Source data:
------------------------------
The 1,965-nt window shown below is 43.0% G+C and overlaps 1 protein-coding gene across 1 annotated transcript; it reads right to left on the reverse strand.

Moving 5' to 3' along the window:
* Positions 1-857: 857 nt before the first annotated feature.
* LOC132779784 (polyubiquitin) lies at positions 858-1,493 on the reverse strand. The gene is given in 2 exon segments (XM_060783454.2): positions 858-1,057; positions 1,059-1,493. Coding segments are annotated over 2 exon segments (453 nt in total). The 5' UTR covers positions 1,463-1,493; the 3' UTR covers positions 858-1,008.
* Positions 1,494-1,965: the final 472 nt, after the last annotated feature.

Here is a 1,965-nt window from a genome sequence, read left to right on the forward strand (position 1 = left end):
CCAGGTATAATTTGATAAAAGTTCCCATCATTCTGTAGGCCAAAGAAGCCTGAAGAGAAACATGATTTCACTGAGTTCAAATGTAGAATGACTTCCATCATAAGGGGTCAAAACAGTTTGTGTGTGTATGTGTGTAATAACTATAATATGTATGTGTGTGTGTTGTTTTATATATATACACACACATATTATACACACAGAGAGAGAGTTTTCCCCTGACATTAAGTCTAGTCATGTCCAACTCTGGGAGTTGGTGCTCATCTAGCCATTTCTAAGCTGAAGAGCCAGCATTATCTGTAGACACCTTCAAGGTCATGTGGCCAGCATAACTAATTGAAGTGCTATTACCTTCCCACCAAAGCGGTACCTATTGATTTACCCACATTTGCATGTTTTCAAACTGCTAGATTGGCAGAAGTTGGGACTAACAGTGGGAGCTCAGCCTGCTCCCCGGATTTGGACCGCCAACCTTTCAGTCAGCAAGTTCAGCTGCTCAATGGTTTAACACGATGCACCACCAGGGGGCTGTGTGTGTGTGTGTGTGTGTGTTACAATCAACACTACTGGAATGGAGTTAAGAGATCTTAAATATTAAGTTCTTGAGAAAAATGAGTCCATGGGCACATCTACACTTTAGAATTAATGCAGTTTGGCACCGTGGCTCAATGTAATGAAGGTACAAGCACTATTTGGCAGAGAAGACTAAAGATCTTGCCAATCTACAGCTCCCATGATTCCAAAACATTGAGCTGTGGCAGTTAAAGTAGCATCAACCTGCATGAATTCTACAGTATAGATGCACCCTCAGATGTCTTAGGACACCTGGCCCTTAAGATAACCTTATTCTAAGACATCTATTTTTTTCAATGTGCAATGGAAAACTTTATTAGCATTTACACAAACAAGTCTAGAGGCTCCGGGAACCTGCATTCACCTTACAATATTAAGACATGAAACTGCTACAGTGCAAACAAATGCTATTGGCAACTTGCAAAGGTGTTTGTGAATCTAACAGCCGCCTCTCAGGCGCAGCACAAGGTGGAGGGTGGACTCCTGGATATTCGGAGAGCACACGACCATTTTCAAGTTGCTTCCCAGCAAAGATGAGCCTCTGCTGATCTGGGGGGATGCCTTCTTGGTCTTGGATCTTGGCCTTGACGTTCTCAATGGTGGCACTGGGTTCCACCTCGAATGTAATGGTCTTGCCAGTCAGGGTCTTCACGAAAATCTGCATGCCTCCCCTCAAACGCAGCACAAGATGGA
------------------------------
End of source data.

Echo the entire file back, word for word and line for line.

The 1,965-nt window shown below is 43.0% G+C and overlaps 1 protein-coding gene across 1 annotated transcript; it reads right to left on the reverse strand.

Moving 5' to 3' along the window:
* Positions 1-857: 857 nt before the first annotated feature.
* LOC132779784 (polyubiquitin) lies at positions 858-1,493 on the reverse strand. The gene is given in 2 exon segments (XM_060783454.2): positions 858-1,057; positions 1,059-1,493. Coding segments are annotated over 2 exon segments (453 nt in total). The 5' UTR covers positions 1,463-1,493; the 3' UTR covers positions 858-1,008.
* Positions 1,494-1,965: the final 472 nt, after the last annotated feature.

Here is a 1,965-nt window from a genome sequence, read left to right on the forward strand (position 1 = left end):
CCAGGTATAATTTGATAAAAGTTCCCATCATTCTGTAGGCCAAAGAAGCCTGAAGAGAAACATGATTTCACTGAGTTCAAATGTAGAATGACTTCCATCATAAGGGGTCAAAACAGTTTGTGTGTGTATGTGTGTAATAACTATAATATGTATGTGTGTGTGTTGTTTTATATATATACACACACATATTATACACACAGAGAGAGAGTTTTCCCCTGACATTAAGTCTAGTCATGTCCAACTCTGGGAGTTGGTGCTCATCTAGCCATTTCTAAGCTGAAGAGCCAGCATTATCTGTAGACACCTTCAAGGTCATGTGGCCAGCATAACTAATTGAAGTGCTATTACCTTCCCACCAAAGCGGTACCTATTGATTTACCCACATTTGCATGTTTTCAAACTGCTAGATTGGCAGAAGTTGGGACTAACAGTGGGAGCTCAGCCTGCTCCCCGGATTTGGACCGCCAACCTTTCAGTCAGCAAGTTCAGCTGCTCAATGGTTTAACACGATGCACCACCAGGGGGCTGTGTGTGTGTGTGTGTGTGTGTTACAATCAACACTACTGGAATGGAGTTAAGAGATCTTAAATATTAAGTTCTTGAGAAAAATGAGTCCATGGGCACATCTACACTTTAGAATTAATGCAGTTTGGCACCGTGGCTCAATGTAATGAAGGTACAAGCACTATTTGGCAGAGAAGACTAAAGATCTTGCCAATCTACAGCTCCCATGATTCCAAAACATTGAGCTGTGGCAGTTAAAGTAGCATCAACCTGCATGAATTCTACAGTATAGATGCACCCTCAGATGTCTTAGGACACCTGGCCCTTAAGATAACCTTATTCTAAGACATCTATTTTTTTCAATGTGCAATGGAAAACTTTATTAGCATTTACACAAACAAGTCTAGAGGCTCCGGGAACCTGCATTCACCTTACAATATTAAGACATGAAACTGCTACAGTGCAAACAAATGCTATTGGCAACTTGCAAAGGTGTTTGTGAATCTAACAGCCGCCTCTCAGGCGCAGCACAAGGTGGAGGGTGGACTCCTGGATATTCGGAGAGCACACGACCATTTTCAAGTTGCTTCCCAGCAAAGATGAGCCTCTGCTGATCTGGGGGGATGCCTTCTTGGTCTTGGATCTTGGCCTTGACGTTCTCAATGGTGGCACTGGGTTCCACCTCGAATGTAATGGTCTTGCCAGTCAGGGTCTTCACGAAAATCTGCATGCCTCCCCTCAAACGCAGCACAAGATGGA